Replacing smart quotes, em-dashes, and ellipses with MySQL or PHP

March 5th, 2009

Alternate title: "Help!  My Quotes Appear as Question Marks or Other Strange Characters!"

The "Smart quotes" feature in Microsoft Office transforms straight quotes into curly quotes.  It also transforms hyphens into em-dashes and three periods into ellipses.  While one might think, "How lovely!  My document looks almost as if I'm educated!" readers of said document may not.  Microsoft, in its infinite wisdom, decided to assign special characters such as the ones we just mentioned to a range of codes above 128.  Problem: these codes aren't compatible with other character sets such as ISO-8859-1 or UTF-8, resulting in frustrating issues with non-Microsoft systems.

Keep reading for some PHP and MySQL code to help out with this issue.

Our introduction to this was in a situation where we had people using many different systems submitting articles to one of our programs.  We decided that we wanted all our articles to use straight quotes, hyphens, and periods.  This was partly for consistency, and partly because these characters are common to many character sets and won't cause incompatibilities.  Should your requirements be different, it should be trivial to modify the code below to fit your specific situation.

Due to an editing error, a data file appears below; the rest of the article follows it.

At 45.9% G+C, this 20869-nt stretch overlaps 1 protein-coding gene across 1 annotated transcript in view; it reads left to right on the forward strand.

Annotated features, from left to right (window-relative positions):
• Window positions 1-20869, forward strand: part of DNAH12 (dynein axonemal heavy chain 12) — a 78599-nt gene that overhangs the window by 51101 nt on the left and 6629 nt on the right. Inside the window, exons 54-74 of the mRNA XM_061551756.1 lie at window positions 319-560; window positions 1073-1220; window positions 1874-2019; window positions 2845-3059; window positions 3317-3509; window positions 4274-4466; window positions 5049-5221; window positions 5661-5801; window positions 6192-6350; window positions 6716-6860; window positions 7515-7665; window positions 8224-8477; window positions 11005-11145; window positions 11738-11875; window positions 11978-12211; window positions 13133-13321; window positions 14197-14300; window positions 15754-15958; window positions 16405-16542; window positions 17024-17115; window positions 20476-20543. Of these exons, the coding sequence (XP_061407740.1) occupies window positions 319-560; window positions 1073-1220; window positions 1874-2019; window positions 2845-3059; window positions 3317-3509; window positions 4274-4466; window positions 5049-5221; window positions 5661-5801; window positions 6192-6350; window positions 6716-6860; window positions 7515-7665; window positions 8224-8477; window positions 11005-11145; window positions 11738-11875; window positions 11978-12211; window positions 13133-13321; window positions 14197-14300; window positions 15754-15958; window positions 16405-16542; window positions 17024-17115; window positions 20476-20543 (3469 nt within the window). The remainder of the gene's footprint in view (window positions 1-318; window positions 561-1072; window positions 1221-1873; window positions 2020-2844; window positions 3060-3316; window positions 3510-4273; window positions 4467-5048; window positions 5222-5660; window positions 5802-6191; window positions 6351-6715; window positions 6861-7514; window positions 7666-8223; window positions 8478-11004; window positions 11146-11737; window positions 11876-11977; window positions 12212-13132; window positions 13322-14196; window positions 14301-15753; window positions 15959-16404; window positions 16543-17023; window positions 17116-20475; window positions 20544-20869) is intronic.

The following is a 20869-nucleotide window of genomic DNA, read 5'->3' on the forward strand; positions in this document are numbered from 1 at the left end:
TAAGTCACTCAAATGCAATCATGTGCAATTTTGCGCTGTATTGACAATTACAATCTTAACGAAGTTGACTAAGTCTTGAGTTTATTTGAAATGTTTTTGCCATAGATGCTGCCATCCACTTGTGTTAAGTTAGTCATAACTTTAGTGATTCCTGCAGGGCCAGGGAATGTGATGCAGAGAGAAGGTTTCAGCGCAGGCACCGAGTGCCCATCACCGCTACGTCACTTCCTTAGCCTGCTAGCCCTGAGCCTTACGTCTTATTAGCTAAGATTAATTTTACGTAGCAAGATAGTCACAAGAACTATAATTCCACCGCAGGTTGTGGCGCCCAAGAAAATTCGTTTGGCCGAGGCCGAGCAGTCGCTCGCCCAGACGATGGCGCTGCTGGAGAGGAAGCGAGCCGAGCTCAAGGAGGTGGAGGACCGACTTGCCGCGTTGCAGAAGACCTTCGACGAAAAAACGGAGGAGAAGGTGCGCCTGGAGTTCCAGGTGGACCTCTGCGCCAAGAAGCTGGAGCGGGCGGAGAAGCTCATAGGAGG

Here are some MySQL and PHP techniques for replacing all instances of smart quotes, plus the en dash, em dash, and ellipsis with straight quotes, one or two dashes, or three dots.  This code should operate with both the Windows-1252 charset, and also UTF-8, an extended character set that is in many situations the "best" character set to use for email and websites.

# FIRST, REPLACE UTF-8 characters.
UPDATE `t` SET `c` = REPLACE(`c`, 0xE28098, "'");
UPDATE `t` SET `c` = REPLACE(`c`, 0xE28099, "'");
UPDATE `t` SET `c` = REPLACE(`c`, 0xE2809C, '"');
UPDATE `t` SET `c` = REPLACE(`c`, 0xE2809D, '"');
UPDATE `t` SET `c` = REPLACE(`c`, 0xE28093, '-');
UPDATE `t` SET `c` = REPLACE(`c`, 0xE28094, '--');
UPDATE `t` SET `c` = REPLACE(`c`, 0xE280A6, '...');
# NEXT, REPLACE their Windows-1252 equivalents.
UPDATE `t` SET `c` = REPLACE(`c`, CHAR(145), "'");
UPDATE `t` SET `c` = REPLACE(`c`, CHAR(146), "'");
UPDATE `t` SET `c` = REPLACE(`c`, CHAR(147), '"');
UPDATE `t` SET `c` = REPLACE(`c`, CHAR(148), '"');
UPDATE `t` SET `c` = REPLACE(`c`, CHAR(150), '-');
UPDATE `t` SET `c` = REPLACE(`c`, CHAR(151), '--');
UPDATE `t` SET `c` = REPLACE(`c`, CHAR(133), '...');
// First, replace UTF-8 characters.
$text = str_replace(
 array("\xe2\x80\x98", "\xe2\x80\x99", "\xe2\x80\x9c", "\xe2\x80\x9d", "\xe2\x80\x93", "\xe2\x80\x94", "\xe2\x80\xa6"),
 array("'", "'", '"', '"', '-', '--', '...'),
// Next, replace their Windows-1252 equivalents.
 $text = str_replace(
 array(chr(145), chr(146), chr(147), chr(148), chr(150), chr(151), chr(133)),
 array("'", "'", '"', '"', '-', '--', '...'),
Additionally, here's a table of character codes that you may find useful:
Windows-1252 characters not present in ISO-8859-1

Further reading from Wikipedia:

ISO/IEC 8859-1


Maybe you need a greater range of characters than is available in ISO/IEC 8859-1?  You should use UTF-8 instead:
PHP UTF-8 Cheatsheet